BAPHOMET XIøLiber DCXXXIII{Book 633}De ThaumaturgiaDe Thaumaturgia enlarges on the ethical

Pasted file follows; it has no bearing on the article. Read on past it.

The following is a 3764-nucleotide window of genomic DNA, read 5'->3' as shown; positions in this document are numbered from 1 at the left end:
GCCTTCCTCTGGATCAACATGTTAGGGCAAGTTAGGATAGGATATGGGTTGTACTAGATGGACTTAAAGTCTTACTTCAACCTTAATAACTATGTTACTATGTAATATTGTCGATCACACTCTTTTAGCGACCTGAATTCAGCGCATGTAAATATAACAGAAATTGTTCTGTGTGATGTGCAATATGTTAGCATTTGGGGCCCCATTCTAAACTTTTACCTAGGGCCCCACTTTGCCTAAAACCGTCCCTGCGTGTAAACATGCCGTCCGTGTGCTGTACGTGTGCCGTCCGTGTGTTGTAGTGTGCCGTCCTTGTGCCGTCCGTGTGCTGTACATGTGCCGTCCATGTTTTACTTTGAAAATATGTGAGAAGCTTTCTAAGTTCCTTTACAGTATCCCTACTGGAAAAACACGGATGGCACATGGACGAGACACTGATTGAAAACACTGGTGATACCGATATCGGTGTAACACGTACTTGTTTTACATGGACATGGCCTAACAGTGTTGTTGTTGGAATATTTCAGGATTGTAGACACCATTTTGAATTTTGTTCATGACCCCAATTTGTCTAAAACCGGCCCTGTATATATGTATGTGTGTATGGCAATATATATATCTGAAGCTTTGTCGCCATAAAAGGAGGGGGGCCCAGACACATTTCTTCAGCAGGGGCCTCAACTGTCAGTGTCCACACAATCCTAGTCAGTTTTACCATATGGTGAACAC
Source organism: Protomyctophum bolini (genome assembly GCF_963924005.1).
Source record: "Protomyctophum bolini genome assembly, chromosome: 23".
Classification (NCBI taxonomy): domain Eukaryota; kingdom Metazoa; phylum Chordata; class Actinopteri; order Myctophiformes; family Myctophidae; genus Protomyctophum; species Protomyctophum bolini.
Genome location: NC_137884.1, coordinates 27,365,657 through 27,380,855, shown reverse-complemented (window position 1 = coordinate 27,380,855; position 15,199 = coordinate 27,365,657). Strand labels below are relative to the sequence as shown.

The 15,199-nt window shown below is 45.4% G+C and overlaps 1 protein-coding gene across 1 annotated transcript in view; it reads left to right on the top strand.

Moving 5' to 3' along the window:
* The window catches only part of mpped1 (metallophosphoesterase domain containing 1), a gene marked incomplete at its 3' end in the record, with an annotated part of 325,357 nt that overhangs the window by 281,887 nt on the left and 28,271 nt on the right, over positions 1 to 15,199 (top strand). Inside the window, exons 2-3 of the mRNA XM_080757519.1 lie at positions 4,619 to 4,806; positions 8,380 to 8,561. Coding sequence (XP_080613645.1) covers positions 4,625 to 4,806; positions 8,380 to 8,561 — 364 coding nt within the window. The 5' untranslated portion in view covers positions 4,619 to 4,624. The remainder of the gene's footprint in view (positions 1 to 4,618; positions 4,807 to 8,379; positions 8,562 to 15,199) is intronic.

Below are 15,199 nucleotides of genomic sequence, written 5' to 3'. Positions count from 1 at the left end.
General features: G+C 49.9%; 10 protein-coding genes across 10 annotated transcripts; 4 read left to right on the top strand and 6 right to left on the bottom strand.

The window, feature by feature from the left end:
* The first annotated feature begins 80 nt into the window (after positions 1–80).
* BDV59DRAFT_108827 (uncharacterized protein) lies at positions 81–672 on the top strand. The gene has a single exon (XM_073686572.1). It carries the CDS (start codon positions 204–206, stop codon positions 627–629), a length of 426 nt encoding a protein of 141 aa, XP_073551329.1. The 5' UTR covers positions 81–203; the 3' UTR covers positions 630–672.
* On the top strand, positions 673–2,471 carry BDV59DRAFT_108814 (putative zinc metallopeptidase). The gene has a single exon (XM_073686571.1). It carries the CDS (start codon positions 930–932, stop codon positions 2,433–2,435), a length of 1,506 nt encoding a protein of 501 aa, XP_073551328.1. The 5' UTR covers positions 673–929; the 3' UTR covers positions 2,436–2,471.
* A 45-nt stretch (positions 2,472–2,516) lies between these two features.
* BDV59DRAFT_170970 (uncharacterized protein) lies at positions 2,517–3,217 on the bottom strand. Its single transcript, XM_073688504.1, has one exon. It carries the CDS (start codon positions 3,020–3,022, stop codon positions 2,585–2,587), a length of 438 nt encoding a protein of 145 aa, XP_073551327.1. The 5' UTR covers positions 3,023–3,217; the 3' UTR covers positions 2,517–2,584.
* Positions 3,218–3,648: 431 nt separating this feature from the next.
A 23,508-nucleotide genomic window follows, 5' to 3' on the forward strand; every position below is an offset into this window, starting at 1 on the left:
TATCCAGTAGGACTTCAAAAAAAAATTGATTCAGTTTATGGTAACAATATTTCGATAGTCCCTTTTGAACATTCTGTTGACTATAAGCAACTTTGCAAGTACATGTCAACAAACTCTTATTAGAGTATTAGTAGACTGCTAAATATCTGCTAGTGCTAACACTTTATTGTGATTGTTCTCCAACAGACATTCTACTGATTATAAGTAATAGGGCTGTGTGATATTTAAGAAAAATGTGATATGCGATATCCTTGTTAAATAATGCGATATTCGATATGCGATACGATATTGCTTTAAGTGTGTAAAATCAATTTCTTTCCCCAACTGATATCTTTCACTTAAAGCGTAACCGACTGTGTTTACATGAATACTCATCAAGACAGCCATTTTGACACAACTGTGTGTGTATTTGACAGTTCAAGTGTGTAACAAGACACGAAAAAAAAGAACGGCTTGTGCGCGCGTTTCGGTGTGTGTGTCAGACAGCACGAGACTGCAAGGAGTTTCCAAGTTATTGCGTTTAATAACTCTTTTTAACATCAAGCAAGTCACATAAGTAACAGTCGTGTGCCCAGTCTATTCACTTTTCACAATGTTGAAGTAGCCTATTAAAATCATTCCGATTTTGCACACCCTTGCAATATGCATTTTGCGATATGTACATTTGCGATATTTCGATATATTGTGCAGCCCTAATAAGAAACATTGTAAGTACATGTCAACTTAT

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BAPHOMET XIøLiber DCXXXIII{Book 633}De ThaumaturgiaDe Thaumaturgia enlarges on the ethical basis of the magical praxisfor initiates-in-training, and underscores an important principle thatis all too often overlooked. It first appeared in The International(New York, February 1918).--H.B.Do what thou wilt shall be the whole of the Law.IT IS NOT POSSIBLE for the Master, o my brethren, who has fought solong with those things within Himself which have hindered Him, toexpect that if toys be given to children they will not play with them.But watch may rightly be held lest they injure themselves therewith;this paper therefore, as a guard.O, My Brethren, even as every dog is allowed one bite, so let everywonder-worker be allowed one miracle. For it is right that he shouldprove his new power, lest he be deceived by the wile and malice of theapes of Choronzon.But with regard to the repetition of miracles the cause is notsimilar. Firstly cometh forth the general magical objection. Thebusiness of the aspirant is to climb the Middle Pillar from Malkuth toKether; and though the other Pillars must be grasped firmly as aids toequilibrium, he should in no wise cling to them. He aspires to theKnowledge and Conversation of his Holy Guardian Angel, and all otherworks are deviations. He may however perform miracles when necessaryin order to carry out this main work; thus. he may perform adivination to assist him to discover a suitable house for the purpose,or even evoke a planetary spirit to guard him and aid him during thetime of preparation, if it be necessary. But in all such works let himbe well assured in himself that his sole object is really thatKnowledge and Conversation. Otherwise, he has broken concentration,and the One work alone being White Magick, all others are BlackMagick.Secondly ariseth a similar objection derived from considerations ofEnergy. For all miracles involve loss; as it is said ``she perceivedthat virtue had gone out of him.'' The exception is therefore asfollows, that such miracles as tend to the conservation or renewal ofEnergy are lawful. Thus the preparation of the Elixir of Life isblameless; and the practices of the IXø of O.T.O. in general, so faras they have for object the gain of Strength, Youth, and Vitality.It may further be considered just to perform miracles to aid others,within certain limits. One must consciously say: I deliberatelysacrifice Energy and my own Great Work for this Object. Therefore theMagician must first of all calculate whether or no the object beworthy of the sacrifice. Thus, in the first year of the Path of theMaster Therion, he, with V.H. Frater Volo Noscere, evoked the SpiritBuer to save the life of V.H. Frater Iehi Aour; saying in themselves:The life of this holy man is of vast importance to this Aeon; let usgive up this small portion of our strength for this great end. Theanswer might have been made: Nay, nothing is ever lost; let him ratherwork out this evil Karma of ill-health, and die and incarnate anew inyouth and strength. It is hard even now to say if this had beenbetter. The holy man did indeed recover, did attain to yet greaterthings, did awake a great people to aspiration; no operation couldever have been more successful: Yet still there remaineth doubt as towhether the natural order of things had not conceived a finerflowering.But this is a general objection of the sceptical sort to all miraclesof whatever kind, and leadeth anon into the quagmire of argumentsabout Free Will. The adept will do better to rely upon The Book of theLaw, which urgeth constantly to action. Even rash action is betterthan none, by that Light: let the magician then argue that his follyis part of that natural order which worketh all so well.And this may be taken as a general license to perform any and everymiracle according to one's will.The argument has therefore been swung to each extreme; and like allarguments, ends in chaos.The above concerning true miracles; but with regard to false miraclesthe case is altogether different.Since it is part of the Magick of every one to cause both Nature andman to conform to the Will, man may lawfully be influenced by theperformance of miracles. But true miracles should not be used for thispurpose; for it is to profane the nature of the miracle, and to castpearls before swine; further, man is so built that he will creditfalse miracles, and regard true miracles as false. It is also usefulat times for the magician to prove to them that he is an imposter;therefore, he can easily expose his false miracles, whereas this mustnot be done where they are true; for to deny true miracles is toinjure the power to perform them.Similarly, none of the other objections cited above apply to falsemiracles; for they are not, properly speaking, magick at all, and comeunder the heading of common acts. Only insofar as common acts aremagick do they come under consideration, and here the objection may beraised that they are, peculiarly, Error; that they simulate, an


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